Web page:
Green Bay Packers (2-3) 31, Washington Redskins 3
Saturday September 11th 1954 (at Raleigh, NC)
SEPTEMBER 12 (St. Louis) - The Eagles Sunday traded rookie lineman Charley Grant to the Packers for tackle Gus Cifelli. Commenting on the swap, Eagles coach Jim Trimble said he though Cifelli's four years experience as a pro "will increase the efficiency of our offense."
SEPTEMBER 12 (Green Bay) - Green Bay got its Packers back Sunday, the club shifting its training site from Stevens Point to its home base in preparation for Saturday night's annual Shrine football game against the Giants at Marquette Stadium at 8 o'clock. The Packers arrived home by air Sunday afternoon from Raleigh, NC, where they routed the Washington Redskins, 31-3, Saturday night. This was Green Bay's second exhibition win against three losses. But more importantly, it was the most convincing offensive and defensive showing under Blackbourn. "We looked real good against Washington," was coach Liz Blackbourn's reaction. "Our defense is picking up, but offensively we were hurt with ends Billy Howton and Bobby Mann sidelined with knee injuries." Max McGee, the Tulane halfback shifted to an end, and Veryl Switzer, the Kansas flash, have blossomed as rookies. Yet Blackbourn points out the club's steady improvement has not been accomplished by additional strength. "We haven't had a great deal of power," said Blackbourn. "Rather, the team's attitude, spirit and eagerness for hard work have given us a big boost. These guys just love football." Here's Blackbourn's starting backfield: Breezy Reid and Al Carmichael at halfbacks, Fred Cone at fullback and Tobin Rote at quarterback. What about those rookies? "Switzer is pretty good," confesses Liz, "but he isn't as good a pass receiver as Carmichael. Joe Johnson is another good runner but another fair receiver." And what about that prize quarterback, Bobby Garrett from the Browns? "Bobby is coming along, but it's going to be some time before he fills Rote's shoes. We've got a usable two-deep backfield at the moment. Injuries have been our biggest headache," says Liz. Reid and defensive end Gene Knutson were game casualties. Reid was resting in a Green Bay hospital Sunday after being rammed in the throat. Knutson returned with a slight concussion after being elbowed. Both should be ready to go against the Giants. The same is true for Howton. However, Mann is a doubtful case.
SEPTEMBER 14 (Green Bay) - If past performances are any indication. Saturday night's 5th Annual Midwest Shrine football game between the Packers Giants could blossom into an old-fashioned hand-to-hand combat at Marquette Stadium. The Packers' series with New York has been the closest in Green Bay's 35 years in the NFL. The Packers have won 14, lost 13 and tied two. At the present moment, Coach Liz Blackbourn's gang is out to even its exhibition slate before opening the season against the Steelers in Green Bay September 26. The Packers have won two non-league games, with Saturday's 31-3 rout of Washington the most impressive. New York's last outing was a 28-24 defeat by the Bears Sunday in Chicago. But new head coach Jim Lee Howell was anything but bitter after the defeat. "Our Frank Gifford was the best back on the field," Howell said, "and Charley Conerly's passing was splendid. The Bears looked like they're on their way back," Howell said. He used to play end for the Giants back in the glory years of Halas U. Monday Blackbourn showed the Packers the scouting report of the Giants-Bears clash. The club had no choice for outdoor work because of the all-day downpour. There are still 45 men in camp including linebacker Deral Teteak who is on the inactive list with a broken ankle suffered several weeks ago. Blackbourn figured Teteak will be available for the Bears game at Green Bay October 3. The Giants, now training at Wisconsin Dells, will arrive in Milwaukee Saturday afternoon as will the Packers.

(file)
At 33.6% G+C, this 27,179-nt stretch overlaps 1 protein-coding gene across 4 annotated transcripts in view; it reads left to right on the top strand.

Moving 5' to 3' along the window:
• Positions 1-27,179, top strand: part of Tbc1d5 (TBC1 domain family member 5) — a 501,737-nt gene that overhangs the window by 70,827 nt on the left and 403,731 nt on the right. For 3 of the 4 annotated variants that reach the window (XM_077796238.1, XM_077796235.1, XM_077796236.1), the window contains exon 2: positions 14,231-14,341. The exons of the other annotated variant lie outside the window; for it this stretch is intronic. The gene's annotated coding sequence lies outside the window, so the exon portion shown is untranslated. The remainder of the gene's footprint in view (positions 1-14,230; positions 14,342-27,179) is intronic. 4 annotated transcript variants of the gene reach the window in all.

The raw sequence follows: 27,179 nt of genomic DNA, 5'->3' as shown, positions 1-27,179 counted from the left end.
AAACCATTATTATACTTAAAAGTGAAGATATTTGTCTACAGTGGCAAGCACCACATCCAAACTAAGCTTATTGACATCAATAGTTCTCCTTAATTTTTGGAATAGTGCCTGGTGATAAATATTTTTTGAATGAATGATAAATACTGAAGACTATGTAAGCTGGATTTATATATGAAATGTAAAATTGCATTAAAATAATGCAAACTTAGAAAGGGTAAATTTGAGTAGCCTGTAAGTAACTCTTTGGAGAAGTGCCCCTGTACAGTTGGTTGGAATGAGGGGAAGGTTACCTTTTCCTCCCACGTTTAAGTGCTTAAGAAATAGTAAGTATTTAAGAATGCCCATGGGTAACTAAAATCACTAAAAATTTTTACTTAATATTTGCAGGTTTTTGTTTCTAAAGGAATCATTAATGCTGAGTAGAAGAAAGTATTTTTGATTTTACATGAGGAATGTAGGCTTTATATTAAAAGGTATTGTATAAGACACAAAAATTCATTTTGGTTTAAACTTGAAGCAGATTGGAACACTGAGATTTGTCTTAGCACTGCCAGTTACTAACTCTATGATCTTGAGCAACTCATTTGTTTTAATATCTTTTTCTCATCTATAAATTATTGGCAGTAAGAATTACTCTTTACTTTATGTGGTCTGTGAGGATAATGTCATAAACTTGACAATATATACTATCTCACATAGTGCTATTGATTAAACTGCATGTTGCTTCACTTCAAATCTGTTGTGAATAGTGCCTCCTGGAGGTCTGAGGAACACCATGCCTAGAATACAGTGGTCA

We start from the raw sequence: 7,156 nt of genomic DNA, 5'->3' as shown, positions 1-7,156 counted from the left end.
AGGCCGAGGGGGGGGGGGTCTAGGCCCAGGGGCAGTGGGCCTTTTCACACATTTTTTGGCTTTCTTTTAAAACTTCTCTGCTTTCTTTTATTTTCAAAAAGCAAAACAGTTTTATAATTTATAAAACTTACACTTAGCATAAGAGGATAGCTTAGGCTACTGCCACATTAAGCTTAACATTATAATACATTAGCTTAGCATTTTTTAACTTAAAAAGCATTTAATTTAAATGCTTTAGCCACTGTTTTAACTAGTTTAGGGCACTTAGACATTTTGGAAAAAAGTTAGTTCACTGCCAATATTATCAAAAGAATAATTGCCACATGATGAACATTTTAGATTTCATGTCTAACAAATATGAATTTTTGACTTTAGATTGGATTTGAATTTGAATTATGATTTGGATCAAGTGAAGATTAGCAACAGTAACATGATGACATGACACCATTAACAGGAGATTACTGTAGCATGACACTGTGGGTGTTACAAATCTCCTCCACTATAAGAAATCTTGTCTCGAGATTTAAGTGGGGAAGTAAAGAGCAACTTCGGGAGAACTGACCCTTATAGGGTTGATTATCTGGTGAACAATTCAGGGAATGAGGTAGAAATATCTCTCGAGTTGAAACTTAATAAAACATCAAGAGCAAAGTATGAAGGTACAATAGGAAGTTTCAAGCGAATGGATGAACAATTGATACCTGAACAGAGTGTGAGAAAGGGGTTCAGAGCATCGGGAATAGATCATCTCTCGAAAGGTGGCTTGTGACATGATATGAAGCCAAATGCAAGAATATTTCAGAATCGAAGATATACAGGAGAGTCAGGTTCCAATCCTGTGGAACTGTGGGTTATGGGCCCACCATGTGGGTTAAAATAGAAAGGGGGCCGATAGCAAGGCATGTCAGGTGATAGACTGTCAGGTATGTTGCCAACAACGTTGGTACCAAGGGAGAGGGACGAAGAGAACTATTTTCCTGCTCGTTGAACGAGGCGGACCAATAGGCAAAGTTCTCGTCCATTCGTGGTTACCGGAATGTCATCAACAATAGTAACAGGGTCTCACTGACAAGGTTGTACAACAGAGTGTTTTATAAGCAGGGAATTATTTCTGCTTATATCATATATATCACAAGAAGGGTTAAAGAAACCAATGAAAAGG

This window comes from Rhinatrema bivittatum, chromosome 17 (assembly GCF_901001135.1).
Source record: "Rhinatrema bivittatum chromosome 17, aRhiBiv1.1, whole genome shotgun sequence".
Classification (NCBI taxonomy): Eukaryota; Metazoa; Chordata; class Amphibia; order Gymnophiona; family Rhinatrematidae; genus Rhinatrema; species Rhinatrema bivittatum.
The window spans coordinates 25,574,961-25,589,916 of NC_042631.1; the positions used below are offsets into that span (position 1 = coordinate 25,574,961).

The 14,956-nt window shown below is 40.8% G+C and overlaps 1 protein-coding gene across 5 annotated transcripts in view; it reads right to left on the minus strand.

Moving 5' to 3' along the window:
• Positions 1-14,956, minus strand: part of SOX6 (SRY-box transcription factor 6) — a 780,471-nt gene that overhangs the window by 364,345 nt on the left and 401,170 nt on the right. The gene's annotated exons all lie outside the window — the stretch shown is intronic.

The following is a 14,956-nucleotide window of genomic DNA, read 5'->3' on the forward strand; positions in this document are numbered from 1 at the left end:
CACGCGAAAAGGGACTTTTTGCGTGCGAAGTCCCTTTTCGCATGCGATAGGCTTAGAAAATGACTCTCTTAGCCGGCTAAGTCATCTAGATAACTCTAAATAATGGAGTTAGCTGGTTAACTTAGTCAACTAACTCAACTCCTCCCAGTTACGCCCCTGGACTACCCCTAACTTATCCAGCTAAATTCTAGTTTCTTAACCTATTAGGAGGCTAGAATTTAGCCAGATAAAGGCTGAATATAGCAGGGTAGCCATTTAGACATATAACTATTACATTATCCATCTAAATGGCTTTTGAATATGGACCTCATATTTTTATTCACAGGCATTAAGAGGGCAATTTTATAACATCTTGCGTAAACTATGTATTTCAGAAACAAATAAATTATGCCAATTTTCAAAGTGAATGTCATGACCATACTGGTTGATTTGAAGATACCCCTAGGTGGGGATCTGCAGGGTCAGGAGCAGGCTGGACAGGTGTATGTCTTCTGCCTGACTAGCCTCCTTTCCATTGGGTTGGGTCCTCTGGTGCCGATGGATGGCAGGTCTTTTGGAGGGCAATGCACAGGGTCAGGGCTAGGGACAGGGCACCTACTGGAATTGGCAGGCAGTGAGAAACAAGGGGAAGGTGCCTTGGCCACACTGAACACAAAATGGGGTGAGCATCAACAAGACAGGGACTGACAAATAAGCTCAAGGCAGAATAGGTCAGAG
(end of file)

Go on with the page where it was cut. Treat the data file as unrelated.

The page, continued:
SEPTEMBER 15 (Milwaukee) - Milwaukee and Wisconsin football fans will have an opportunity Saturday night to evaluate first hand the progress made by the Packers under coach Liz Blackbourn in an attempt to recapture that flaming glory of old. The Packers will meet the Giants in the fifth annual Midwest Shrine game at Marquette Stadium, starting at 8 p.m. The Giants, like the Packers, are in the midst of a rebuilding process. It was almost like starting from scratch for coach Jim Lee Howell, who took over this season to replace Steve Owen. And Howell hasn't done too badly. Howell's Giants tore apart the Cardinals, 26-0, but bowed to Chicago's other pro club, 28-24. The new Giant field boss has made drastic alterations in New York's offense. Blackbourn does not hide the fact that his Packers may lack the horses like the 49ers, Rams or Lions (all Western Conference opponents), but Liz stresses his Packers lack nothing when it come to spirit. "These fellows have put out with everything they had whether we were ahead or behind," said Blackbourn. "You can't ask for much more." Saturday's grid spectacle will feature one of the most impressive pre-game and halftime ceremonies ever presented. There will be precision marching by the Rockford, IL Shrine's Arab Patrol, its Oriental band and the chanters. Mounted patrols from the Rockford Shriners and Milwaukee's Spahl's will take part in the halftime festivities. Tickets are priced at $3.75 and $2.75.